Does US need federal regulations on hummus?

America’s love affair with mashed chickpeas and tahini has led to a flooding of the market with phony hummus brands, according to one company now asking regulators to create a federal standard for the Middle Eastern treat.

In a petition filed with the Food and Drug Administration (and first reported by the news outlet Vox), the firm Sabra said many of the dips marketed as hummus bear little similarity to traditional recipes.


In fact some don’t even contain chickpeas or tahini, the spread’s two crucial ingredients, Sabra argues. That, the company says, is akin to passing off a product without avocados as guacamole. 

“A standard of identity for hummus is not only necessary to promote honesty and fair dealing in the interest of consumers and hummus manufacturers, but it would also be consistent with FDA’s proposed general principals for food standards,” Sabra said in its appeal.

The hummus market has exploded since products based on the ancient delicacy began hitting U.S. supermarket shelves in the 1980s. U.S. sales, totaling roughly $100 million in the early 2000s, ballooned to more than $600 million last year, according to figured cited by Sabra.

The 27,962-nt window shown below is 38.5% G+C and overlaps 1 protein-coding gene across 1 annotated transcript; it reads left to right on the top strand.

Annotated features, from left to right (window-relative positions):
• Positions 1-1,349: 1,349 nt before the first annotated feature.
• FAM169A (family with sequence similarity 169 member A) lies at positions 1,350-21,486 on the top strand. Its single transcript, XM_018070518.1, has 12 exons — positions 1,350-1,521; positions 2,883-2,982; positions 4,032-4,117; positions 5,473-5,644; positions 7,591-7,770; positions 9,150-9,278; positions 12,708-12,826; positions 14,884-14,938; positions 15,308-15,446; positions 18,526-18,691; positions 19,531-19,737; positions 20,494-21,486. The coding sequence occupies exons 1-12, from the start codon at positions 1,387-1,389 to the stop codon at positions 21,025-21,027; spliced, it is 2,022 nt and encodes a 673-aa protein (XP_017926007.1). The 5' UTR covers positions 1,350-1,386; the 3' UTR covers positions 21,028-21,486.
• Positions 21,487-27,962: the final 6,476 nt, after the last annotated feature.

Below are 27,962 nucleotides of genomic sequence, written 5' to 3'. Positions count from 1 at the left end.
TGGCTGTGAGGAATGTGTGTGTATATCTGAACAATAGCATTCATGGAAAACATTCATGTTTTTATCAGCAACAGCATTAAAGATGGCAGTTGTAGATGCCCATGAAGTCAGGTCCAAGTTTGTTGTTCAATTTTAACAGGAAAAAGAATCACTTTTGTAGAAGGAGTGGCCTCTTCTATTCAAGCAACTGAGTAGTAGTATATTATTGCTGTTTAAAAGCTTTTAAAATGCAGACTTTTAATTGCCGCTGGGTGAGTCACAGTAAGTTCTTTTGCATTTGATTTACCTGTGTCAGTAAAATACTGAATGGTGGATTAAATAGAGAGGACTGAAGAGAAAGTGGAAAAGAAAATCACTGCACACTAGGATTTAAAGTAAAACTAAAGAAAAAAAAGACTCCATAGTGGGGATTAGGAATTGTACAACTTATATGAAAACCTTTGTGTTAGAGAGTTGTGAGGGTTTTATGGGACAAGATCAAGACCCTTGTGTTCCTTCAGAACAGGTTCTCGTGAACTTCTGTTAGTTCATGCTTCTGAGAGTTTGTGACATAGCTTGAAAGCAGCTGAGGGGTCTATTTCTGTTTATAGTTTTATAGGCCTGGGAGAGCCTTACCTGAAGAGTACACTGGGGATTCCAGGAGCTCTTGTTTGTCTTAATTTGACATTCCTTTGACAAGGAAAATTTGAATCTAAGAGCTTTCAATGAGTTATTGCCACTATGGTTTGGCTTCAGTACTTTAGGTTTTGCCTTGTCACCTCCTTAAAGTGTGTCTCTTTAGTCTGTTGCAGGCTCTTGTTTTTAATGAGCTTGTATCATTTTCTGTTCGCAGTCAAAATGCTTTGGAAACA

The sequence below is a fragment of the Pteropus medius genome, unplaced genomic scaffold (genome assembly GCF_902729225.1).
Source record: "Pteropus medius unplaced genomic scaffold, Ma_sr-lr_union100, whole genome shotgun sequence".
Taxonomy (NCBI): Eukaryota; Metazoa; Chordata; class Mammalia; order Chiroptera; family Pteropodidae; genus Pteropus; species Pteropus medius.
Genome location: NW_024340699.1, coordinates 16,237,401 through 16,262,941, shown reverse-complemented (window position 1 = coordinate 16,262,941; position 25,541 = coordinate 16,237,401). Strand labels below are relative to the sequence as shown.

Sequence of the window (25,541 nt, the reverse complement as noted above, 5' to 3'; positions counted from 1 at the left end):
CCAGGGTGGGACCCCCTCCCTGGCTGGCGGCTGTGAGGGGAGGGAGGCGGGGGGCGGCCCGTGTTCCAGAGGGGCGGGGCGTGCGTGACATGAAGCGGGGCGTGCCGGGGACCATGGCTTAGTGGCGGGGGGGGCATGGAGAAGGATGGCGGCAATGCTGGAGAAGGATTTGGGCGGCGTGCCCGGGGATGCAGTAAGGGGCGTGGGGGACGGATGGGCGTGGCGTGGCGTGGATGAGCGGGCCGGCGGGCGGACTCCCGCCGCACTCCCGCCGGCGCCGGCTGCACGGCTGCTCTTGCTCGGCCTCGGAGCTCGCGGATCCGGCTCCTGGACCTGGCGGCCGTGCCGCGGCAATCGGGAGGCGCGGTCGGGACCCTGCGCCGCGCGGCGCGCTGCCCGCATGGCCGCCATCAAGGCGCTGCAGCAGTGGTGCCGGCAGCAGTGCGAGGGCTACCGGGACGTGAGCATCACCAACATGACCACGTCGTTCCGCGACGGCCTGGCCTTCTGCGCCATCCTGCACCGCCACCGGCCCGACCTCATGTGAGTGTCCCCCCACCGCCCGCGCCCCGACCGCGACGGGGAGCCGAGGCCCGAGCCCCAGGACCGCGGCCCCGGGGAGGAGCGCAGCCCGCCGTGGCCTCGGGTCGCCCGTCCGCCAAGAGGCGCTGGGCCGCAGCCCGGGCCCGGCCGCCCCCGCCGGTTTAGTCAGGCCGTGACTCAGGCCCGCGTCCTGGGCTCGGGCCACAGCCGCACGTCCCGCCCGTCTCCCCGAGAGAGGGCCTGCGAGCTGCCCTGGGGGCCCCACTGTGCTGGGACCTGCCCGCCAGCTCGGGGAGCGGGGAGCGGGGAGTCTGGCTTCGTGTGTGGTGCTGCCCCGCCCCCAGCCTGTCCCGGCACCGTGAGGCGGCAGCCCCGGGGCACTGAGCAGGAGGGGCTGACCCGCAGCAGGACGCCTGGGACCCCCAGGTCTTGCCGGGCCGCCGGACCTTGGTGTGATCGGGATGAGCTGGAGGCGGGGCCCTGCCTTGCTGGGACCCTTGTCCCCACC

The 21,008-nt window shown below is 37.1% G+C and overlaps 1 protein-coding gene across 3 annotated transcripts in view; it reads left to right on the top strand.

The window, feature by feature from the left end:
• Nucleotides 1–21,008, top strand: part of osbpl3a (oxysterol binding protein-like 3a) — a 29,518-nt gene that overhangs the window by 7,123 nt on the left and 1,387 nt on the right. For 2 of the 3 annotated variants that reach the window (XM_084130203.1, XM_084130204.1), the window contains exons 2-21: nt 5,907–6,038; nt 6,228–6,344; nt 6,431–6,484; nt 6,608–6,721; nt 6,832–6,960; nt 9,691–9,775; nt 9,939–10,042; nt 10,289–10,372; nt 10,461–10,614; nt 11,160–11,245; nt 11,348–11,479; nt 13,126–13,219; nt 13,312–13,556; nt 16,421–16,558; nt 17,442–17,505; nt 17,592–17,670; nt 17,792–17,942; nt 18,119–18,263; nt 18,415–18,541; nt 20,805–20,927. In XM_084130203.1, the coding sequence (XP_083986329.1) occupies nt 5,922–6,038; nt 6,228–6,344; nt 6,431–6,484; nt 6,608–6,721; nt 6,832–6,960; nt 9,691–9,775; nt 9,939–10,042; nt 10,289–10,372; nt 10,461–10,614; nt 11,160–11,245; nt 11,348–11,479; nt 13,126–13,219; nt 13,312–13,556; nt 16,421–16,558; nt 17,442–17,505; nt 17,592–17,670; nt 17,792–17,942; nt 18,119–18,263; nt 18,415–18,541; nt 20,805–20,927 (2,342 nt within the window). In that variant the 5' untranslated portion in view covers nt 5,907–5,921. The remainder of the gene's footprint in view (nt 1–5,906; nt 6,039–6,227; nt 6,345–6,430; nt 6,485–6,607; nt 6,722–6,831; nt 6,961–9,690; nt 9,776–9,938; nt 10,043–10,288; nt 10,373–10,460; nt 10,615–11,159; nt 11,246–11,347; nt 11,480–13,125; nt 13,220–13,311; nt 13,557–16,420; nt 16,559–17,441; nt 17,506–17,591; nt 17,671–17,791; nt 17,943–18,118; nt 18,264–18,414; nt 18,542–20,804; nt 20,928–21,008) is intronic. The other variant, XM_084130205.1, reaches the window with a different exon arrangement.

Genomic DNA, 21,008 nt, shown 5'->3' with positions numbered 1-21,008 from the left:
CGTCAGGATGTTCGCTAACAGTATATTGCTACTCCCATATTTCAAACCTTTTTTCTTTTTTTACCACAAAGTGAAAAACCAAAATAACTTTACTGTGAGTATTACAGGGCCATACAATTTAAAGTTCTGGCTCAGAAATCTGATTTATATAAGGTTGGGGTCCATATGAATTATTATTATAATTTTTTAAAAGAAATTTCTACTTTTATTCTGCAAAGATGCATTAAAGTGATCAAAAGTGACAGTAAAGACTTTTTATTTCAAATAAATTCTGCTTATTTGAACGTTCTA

The spike in popularity has also led to an increase in variations, some bearing little resemblance to traditional hummus, according top Sabra, whose own hummus flavors include “luscious lemon,” “chipotle” and “roasted pine nut.”

However, unlike those, some brands of “hummus” are made from legumes other than chickpeas, including black beans, white beans, lentils or edamame.

This, Sabra says, cannot be allowed to stand. Under the standard proposed by the firm, any product peddled as actual hummus must be made predominantly from chickpeas, and contain at least 5 percent tahini, sesame seed paste, by weight.

In a letter to Sabra, the FDA acknowledged receipt of the petition in March, but has yet to formally act on the request.